Six California Catholic dioceses, including Fresno which covers Tulare County, settle with 197 victims abused as minors
LOS ANGELES – Six California Catholic dioceses including Fresno, which covers most of the Central Valley, paid $23.9 million to 197 victims abused by clergy members who opted to settle their claims instead of filing lawsuits.
The last claim from victims had been processed by the Independent Compensation Program (ICP) for Victims of Sexual Abuse by Diocesan Priests in California on Sept. 2, according to announcement by the Independent Oversight Committee. The dioceses launched the ICP in September 2019 to provide any victim/survivor of childhood sexual abuse by a priest a non-adversarial resolution, regardless of when the abuse occurred. The six participating dioceses were Fresno, Orange, Sacramento, San Bernardino, San Diego, and the Archdiocese of Los Angeles. Together, the participating dioceses comprise more than 10 million Catholics, or about 80 percent of California’s Catholic population.
The announcement did not divulge the number of claims from each of the six dioceses but news reports show the Catholic Diocese of Fresno has been named in multiple lawsuits for having employed sexually abusive priests since 2003, when the California legislature opened a one-year, retroactive window for survivors of child abuse to file civil claims against the perpetrators and the institutions that covered it up. The Diocese of Fresno was one of 16 Catholic Dioceses in the United States which had neglected to publish a list of credibly accused clergy until last month, when it published a list containing information about 37 priests, deacons, or members of a religious order, of which 24 were priests incardinated with the Diocese of Fresno, seven were extern priests (those ordained in one diocese but later worked in another), and six members religious orders, groups who take a vow of poverty and live with their religious brothers, such as a monastery or convent. A separate list of 29 clerics and members of religious orders are named who have no allegations of sexual abuse of a minor while they served in the Diocese of Fresno but were determined to have allegations against them occurring in other dioceses and are listed on other sources.
All of the names on the list are clergy whose assignments in the Central Valley date back to as early as 1940 and as recently as 2020.
The ICP received claims from a total 929 individuals who newly reported as victims registered on the ICP website, www.CaliforniaDiocesesICP.com. A total of 580 claims were determined and a total of $23,970,000 in compensation was paid out by all dioceses to 197 individuals.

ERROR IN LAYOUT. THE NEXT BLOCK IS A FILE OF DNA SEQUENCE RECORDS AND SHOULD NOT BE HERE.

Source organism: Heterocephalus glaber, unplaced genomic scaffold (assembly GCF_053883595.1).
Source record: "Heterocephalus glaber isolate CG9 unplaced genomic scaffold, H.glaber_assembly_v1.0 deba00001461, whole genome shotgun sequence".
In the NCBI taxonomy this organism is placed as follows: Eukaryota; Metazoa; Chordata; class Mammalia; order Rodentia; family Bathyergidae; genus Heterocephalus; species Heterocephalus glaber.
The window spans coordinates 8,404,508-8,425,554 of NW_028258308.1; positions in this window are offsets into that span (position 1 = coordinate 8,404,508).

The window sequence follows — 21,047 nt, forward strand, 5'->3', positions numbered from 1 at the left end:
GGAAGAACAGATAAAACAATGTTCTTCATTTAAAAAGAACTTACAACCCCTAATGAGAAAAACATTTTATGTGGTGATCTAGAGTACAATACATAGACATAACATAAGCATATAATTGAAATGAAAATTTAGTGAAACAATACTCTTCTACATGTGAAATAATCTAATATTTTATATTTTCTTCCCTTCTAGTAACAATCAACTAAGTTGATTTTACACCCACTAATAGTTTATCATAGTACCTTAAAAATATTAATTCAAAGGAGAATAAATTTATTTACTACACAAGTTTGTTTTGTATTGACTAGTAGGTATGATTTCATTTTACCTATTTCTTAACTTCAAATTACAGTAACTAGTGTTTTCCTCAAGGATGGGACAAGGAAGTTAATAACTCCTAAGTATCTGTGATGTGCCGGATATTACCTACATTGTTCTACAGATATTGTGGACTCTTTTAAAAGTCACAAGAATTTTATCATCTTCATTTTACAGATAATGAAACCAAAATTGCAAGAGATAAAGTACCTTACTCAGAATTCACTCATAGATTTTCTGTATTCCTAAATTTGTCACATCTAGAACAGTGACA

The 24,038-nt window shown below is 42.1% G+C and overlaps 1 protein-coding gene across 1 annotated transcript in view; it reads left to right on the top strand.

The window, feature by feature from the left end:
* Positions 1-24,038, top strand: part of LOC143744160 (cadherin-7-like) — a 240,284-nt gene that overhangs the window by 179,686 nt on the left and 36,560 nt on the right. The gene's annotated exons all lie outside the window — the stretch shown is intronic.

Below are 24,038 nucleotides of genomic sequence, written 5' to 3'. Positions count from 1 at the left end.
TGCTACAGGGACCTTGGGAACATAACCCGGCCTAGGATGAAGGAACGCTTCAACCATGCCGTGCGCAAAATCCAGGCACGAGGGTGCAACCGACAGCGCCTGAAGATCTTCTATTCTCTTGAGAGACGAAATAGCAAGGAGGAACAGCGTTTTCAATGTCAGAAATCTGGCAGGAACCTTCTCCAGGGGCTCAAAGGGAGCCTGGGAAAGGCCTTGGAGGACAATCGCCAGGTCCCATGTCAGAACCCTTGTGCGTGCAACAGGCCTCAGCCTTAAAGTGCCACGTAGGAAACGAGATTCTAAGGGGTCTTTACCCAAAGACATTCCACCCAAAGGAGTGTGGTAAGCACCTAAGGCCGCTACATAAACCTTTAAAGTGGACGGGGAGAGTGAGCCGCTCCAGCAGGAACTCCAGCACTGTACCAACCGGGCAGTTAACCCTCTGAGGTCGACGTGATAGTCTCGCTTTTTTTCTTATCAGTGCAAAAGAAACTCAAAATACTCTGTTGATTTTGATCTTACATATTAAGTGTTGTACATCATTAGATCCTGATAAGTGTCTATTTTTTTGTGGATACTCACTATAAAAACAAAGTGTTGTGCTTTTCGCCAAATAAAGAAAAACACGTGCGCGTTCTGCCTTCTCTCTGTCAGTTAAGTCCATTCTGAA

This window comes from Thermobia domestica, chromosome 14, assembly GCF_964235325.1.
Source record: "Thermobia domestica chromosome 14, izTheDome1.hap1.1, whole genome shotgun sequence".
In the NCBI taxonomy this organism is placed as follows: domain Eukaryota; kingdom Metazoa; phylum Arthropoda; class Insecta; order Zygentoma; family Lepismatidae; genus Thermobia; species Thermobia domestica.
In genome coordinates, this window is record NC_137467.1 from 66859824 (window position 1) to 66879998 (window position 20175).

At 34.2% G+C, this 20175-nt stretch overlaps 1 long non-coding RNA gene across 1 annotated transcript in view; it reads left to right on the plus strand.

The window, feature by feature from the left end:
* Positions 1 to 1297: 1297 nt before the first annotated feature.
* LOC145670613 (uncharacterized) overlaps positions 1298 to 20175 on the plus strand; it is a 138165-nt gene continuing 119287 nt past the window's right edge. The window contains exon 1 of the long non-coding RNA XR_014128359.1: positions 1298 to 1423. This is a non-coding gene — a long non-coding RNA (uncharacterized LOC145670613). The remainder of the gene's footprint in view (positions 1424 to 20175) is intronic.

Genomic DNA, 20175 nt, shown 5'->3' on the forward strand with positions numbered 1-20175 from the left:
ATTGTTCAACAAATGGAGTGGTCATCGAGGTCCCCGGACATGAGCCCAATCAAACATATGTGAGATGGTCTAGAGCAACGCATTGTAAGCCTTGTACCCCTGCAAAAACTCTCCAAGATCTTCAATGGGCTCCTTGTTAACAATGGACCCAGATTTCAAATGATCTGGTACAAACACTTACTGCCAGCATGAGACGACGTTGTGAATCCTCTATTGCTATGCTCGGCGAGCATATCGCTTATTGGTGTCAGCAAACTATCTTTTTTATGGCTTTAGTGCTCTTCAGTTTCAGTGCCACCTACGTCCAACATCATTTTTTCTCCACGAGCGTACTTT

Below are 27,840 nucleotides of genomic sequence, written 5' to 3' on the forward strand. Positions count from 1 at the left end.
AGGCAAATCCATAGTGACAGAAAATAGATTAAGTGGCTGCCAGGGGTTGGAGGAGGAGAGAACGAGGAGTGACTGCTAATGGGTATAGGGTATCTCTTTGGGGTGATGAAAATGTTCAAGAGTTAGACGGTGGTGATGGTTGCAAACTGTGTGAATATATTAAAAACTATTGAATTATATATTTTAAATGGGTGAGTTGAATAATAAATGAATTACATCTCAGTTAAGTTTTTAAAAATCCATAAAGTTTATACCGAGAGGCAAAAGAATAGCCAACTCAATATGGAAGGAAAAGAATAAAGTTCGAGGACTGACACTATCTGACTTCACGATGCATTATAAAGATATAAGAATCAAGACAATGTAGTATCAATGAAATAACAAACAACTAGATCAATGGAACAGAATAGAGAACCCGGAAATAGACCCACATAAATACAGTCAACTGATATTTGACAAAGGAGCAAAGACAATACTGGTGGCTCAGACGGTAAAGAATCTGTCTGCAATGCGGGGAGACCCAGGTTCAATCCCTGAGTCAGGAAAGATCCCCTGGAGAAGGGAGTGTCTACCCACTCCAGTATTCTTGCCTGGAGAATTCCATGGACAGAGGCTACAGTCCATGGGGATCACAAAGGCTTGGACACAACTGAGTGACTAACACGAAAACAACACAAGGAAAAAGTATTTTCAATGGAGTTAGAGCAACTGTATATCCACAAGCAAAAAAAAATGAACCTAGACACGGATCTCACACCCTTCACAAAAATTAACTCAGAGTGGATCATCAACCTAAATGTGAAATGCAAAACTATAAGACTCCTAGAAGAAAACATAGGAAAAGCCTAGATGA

“I am pleased the ICP was committed to a process that treated all victim/survivors, regardless of their citizenship or immigration status, with dignity and compassion,” said former Administrator of the U.S. Small Business Administration Maria Contreras-Sweet. “It was particularly important that the ICP process offered victim/survivors some sense of justice and validation for the inexcusable trauma they endured.”
Sweet is a member of the Independent Oversight Committee, formed to oversee the process for claims handled by the church’s own program, whose members also include former Secretary of Defense Leon Panetta and former Governor Gray Davis.
The program was run by two nationally recognized mediators and private compensation program administrators, Kenneth R. Feinberg and Camille S. Biros. The ICP Administrators were vested with absolute and independent discretion to determine each victim/survivor’s eligibility and settlement offer. While the participating dioceses cooperated with the ICP Administrators, neither of the participating dioceses, nor the IOC had any authority to overrule the Administrator’s determinations. Participation in the ICP was confidential and voluntary, and participants were not required to have counsel. However, those that did not have a lawyer were provided one at no charge to ensure they each understood before they accepted the terms of the settlement.
“No settlement alone will ever correct the pain or injustice of childhood sexual abuse. Victims deserve accountability,” said former California Governor Gray Davis, who signed a law in 2003 reopening the civil statute of limitations for childhood sexual abuse. The state extended and reopened the civil statute of limitations in 2020, which resulted in more claims.
“It was particularly important that we offered a program that provided victim/survivors of sexual abuse with a viable non-adversarial and confidential alternative to a long and protracted litigation process,” said former Secretary of Defense Leon Panetta.